Tuesday, 28 July 2015


The American college film is a sub-genre riddled with endless clichés and the writers of The Hangover trilogy, Jon Lucas and Scott Moore, seem too have a list and are only to eager to tick them all off. Annoying, party animal "mate"? Tick. Too much alcohol? Tick. Ridiculous antics that in no way resemble real life? Big tick. The Hangover films may have been crass, rude and outlandish at times yet they had their moments but 21 and Over makes the trilogy look like the complete works of Chaucer. 

The film follows three school "friends" Miller (Miles Teller), Casey (Skylar Astin) and Jeff Chang (Justin Chon), who for some reason is constantly referred to by his full name no doubt an attempt by the writers to constantly remind us that he is Asian. When Jeff Chang finally turns 21, his old school friends decide to head down to his college and take him on a night he won't ever forget. Yet Jeff Chang's father has other ideas, having organised an interview for medical school first thing in the morning. Cue excessive amounts of drinking, sorority house spanking and circumcising someone with a teddy bear. That last point should tell you enough about the film's comedic sophistication.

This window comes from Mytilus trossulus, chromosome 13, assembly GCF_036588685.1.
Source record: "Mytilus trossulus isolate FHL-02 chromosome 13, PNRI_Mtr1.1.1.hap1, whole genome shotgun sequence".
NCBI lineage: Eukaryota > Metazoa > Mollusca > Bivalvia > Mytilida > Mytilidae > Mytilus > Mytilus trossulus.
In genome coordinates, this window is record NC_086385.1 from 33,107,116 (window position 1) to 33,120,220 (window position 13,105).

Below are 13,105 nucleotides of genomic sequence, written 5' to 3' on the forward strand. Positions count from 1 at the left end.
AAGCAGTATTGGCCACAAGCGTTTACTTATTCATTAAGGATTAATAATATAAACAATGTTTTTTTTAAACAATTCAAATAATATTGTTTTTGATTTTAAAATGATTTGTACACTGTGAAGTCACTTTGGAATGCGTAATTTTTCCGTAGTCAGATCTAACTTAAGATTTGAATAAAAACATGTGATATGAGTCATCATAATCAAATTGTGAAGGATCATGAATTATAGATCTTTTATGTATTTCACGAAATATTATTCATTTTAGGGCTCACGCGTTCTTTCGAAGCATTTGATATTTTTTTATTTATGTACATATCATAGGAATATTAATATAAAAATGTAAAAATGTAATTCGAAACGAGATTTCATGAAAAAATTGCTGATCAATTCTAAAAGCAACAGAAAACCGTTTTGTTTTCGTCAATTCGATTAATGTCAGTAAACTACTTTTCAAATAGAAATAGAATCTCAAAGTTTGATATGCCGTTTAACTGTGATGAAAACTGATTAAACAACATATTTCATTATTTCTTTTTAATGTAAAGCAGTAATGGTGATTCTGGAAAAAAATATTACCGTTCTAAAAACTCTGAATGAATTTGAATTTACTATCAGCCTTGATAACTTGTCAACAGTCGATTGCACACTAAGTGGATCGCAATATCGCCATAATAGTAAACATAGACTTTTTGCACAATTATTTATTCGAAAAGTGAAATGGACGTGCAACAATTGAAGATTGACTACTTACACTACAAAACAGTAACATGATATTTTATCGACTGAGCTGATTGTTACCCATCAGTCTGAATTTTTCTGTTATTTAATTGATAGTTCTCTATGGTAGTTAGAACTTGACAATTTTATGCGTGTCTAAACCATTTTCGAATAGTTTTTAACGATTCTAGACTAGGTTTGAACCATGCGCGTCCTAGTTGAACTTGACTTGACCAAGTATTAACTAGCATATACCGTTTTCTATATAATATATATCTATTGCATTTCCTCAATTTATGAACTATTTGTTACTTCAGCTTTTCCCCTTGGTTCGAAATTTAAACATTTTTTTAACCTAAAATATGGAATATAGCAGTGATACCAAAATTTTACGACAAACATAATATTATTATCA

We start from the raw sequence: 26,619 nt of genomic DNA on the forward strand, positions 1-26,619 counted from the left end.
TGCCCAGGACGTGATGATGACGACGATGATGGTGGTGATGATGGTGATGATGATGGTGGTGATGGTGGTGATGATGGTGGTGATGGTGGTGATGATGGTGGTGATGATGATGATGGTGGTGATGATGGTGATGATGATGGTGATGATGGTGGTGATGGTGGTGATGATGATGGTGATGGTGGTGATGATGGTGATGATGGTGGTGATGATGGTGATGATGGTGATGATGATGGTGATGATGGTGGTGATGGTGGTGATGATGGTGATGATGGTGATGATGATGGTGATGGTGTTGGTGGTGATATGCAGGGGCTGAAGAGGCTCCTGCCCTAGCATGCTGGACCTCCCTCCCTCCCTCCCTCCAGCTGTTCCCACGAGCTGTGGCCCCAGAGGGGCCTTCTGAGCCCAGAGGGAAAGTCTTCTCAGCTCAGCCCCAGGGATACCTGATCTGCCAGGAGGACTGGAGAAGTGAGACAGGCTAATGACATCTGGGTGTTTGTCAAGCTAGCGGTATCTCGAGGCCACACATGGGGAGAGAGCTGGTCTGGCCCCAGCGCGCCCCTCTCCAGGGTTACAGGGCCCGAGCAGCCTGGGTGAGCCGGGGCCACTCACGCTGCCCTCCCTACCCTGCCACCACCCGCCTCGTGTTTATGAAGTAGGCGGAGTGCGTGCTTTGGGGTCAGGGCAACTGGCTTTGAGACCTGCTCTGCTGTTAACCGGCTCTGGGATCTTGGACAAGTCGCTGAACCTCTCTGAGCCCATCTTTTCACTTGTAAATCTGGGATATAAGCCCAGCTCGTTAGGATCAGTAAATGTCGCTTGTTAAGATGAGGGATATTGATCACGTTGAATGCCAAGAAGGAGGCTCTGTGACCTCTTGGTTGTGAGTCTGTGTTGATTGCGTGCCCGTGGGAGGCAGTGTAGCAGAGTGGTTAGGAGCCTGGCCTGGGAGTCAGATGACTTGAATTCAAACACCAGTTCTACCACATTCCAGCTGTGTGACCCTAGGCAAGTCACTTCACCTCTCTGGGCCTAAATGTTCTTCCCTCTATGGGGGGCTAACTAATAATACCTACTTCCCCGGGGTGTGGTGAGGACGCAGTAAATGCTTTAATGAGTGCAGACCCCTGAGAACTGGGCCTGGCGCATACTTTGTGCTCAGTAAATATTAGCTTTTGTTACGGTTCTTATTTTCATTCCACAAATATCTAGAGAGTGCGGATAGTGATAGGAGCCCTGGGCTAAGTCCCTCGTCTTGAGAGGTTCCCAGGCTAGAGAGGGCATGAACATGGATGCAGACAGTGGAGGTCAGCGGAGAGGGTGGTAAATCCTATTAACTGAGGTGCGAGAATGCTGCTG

Nothing in this film feels in anyway relatable whether you attended university or not. And while these films tend to take place in a hyper-reality where the idea of a wild night fuelled by too much alcohol, poor judgement and ending in public full frontal nudity (barring a sock covering your manhood) is meant to be idolised for "banter" the idea of having to spend another minute in the company of any of these characters is unbearable. It feels like the wet dream of that gilet wearing, rugby player who use to bunch you in the arm for pointing during freshers. It's annoying, loud and always in your face. 

The fact a group of people read over the script and opted to finance this film with real money and waste people's time is a worry for anyone who likes cinema. How anyone didn't pick up on the racial stereotypes is frankly ridiculous. If you manage to make it to the end of this film without burning the DVD or smashing your television set to pieces and vowing to never watch TV again just in case you ever accidentally come across the film again, you are to be applauded. Even Stifler would want to shut this party down.


No comments:

Post a Comment